The Colts devoted 20% of their cap space to Peyton Manning last year; his absence showed as the Colts became the worst team in football due to a lack of depth at every single position. That meant that the Colts got the 1st pick in the draft, which meant that Jim Irsay was required to take Andrew Luck, just as that NBA executive had to draft Greg Oden, despite the fact that all NBA execs knew he was a bust. It doesn't matter if someone is good or not; if the fans want him, you have to draft him or you'll go the way of that Texans executive who skipped over Reggie Bush.
Which meant that when Peyton tearfully said goodbye to Indianapolis, he was finishing the last act of an especially ironic Greek play; had there been a chorus singing
He laid the seeds of his own tragedy
And reaped the path he now must walk
Among the wheat of sorrow
Grown high with buckets of gold
It couldn't have been more fitting. (I wrote that myself; it rhymes in the original ancient Greek. Go ahead and translate it if you don't believe me.)
Gone but not forgotten: Peyton's legacy lives in on Indianapolis because he will still count $10,600,000 against Indy's cap this year, 1/12 of the entire salary cap the team will have (the cap being $120,000,000 or so.) That's going to make it harder for the team to sign quality help to give Luck a boost in his first year or two, and doesn't bode well for the season. (Moving into a previously-great team with a new coach and no talent and cap problems, Andrew Luck? Call Alex Smith for advice, and start thinking about what team you want to play for next.)
But Manning will also be hurting the Broncos-- he's a team player, and while his loyalties and cap hit may still linger in Indy, he's looking ahead to bringing down his new team for years, too.
On March 11, the Broncos had $44,000,000 in cap space going into 2012 -- about 1/3 of the cap was available for free agents. Nobody has yet looked at the cap hit from Manning's $96,000,000 contract, but sources report he's guaranteed $18,000,000 for the first two seasons each, provided he passes a physical at the beginning of each season. If Manning counts $18,000,000 against the 2012 cap, he will take up 15% of Denver's cap space this year alone -- and will have used up nearly 50% of their free agency money.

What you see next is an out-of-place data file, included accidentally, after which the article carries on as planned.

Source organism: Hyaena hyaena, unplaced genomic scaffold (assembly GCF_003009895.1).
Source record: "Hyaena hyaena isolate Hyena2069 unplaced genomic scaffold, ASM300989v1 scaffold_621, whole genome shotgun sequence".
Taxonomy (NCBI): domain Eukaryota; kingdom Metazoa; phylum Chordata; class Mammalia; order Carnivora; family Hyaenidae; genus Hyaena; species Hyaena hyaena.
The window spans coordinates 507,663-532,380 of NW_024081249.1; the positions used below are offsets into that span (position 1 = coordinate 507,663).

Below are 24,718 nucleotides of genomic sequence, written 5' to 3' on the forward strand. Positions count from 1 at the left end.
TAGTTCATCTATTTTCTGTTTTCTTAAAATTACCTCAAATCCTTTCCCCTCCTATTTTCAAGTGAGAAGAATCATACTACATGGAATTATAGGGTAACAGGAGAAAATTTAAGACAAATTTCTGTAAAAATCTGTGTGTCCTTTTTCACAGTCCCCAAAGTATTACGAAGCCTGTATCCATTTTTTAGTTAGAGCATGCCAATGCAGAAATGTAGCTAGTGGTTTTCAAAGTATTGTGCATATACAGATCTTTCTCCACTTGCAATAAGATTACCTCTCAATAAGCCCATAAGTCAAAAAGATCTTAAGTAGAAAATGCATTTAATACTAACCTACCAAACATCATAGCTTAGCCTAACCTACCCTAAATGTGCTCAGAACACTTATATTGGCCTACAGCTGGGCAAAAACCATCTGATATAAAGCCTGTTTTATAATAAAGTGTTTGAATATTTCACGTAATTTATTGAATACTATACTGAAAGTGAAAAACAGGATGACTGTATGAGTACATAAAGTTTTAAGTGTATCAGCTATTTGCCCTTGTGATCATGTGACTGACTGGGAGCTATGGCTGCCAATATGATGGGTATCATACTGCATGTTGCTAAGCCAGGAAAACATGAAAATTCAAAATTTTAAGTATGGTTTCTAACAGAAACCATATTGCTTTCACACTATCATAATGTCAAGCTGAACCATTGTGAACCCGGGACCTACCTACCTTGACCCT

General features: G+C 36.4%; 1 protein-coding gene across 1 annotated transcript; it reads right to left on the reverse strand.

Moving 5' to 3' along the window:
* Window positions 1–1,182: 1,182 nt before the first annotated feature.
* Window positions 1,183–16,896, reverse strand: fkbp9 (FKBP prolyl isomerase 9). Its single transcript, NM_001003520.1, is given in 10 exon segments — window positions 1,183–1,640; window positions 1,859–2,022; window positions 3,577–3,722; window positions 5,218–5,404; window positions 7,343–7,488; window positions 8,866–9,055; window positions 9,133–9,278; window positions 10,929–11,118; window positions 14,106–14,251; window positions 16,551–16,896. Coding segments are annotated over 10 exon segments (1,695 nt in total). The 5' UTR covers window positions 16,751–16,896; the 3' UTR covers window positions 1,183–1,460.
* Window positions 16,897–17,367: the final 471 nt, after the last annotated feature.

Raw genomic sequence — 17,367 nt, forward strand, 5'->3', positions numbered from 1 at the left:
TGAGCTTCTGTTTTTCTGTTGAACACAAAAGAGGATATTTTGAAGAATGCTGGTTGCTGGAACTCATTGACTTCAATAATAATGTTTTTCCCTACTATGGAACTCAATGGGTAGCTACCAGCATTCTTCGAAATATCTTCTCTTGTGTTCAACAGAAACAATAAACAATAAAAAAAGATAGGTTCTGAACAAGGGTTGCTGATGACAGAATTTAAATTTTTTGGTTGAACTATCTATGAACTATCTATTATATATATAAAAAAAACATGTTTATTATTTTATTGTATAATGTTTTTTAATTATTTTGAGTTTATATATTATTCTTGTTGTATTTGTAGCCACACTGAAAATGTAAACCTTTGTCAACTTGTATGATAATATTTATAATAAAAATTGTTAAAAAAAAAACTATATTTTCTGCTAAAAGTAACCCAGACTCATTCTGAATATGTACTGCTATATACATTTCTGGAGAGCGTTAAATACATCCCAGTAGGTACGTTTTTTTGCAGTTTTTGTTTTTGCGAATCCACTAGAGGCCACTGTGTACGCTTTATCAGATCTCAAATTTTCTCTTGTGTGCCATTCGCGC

Maybe they need free agents. Maybe they don't. Denver was a playoff team last year, after all, with the much-maligned Tim Tebow. Maybe having Peyton throwing to receivers will be all it takes to move the team from first-round winner to the Super Bowl. Maybe. Pro Football Focus graded Denver's offensive line at 30th at the end of last season. I didn't see where they'd signed one this offseason -- who had time, what with chasing Peyton around the country? -- and while the Mile High Report said there were bright days ahead for the Broncos offensive line, it may be that the offensive line has a harder time defending an immobile pocket passer than it did defending a guy who is essentially a second running back.
My own prediction? Peyton Manning's next two years look a lot more like the last two years of Brett Favre's career, or the last two years of Donovan McNabb's career, than they do the last two years of Aaron Rodgers' or Drew Brees' career. Manning will make the playoffs in 2012-2013 -- that's virtually a guarantee, given how terrible the rest of his division is, and that no doubt accounted for his decision on where to go; a guy who has benefited from playing in the Colts' division all his career knows the importance of being a division winner in achieving success. But he's not going to make anyone forget John Elway.
Still, one thing is for sure: Whatever Manning does, his impact will continue to linger over the Broncos, the way his shadow is still falling on the Colts. But considering that Manning has, since 2004, signed 3 contracts all worth more than $90,000,000, it's disappointing that his legacy as a football player is to leave teams in ruin, and it's even more disappointing that his legacy as a beloved rich man is to sprinkle his pocket change around.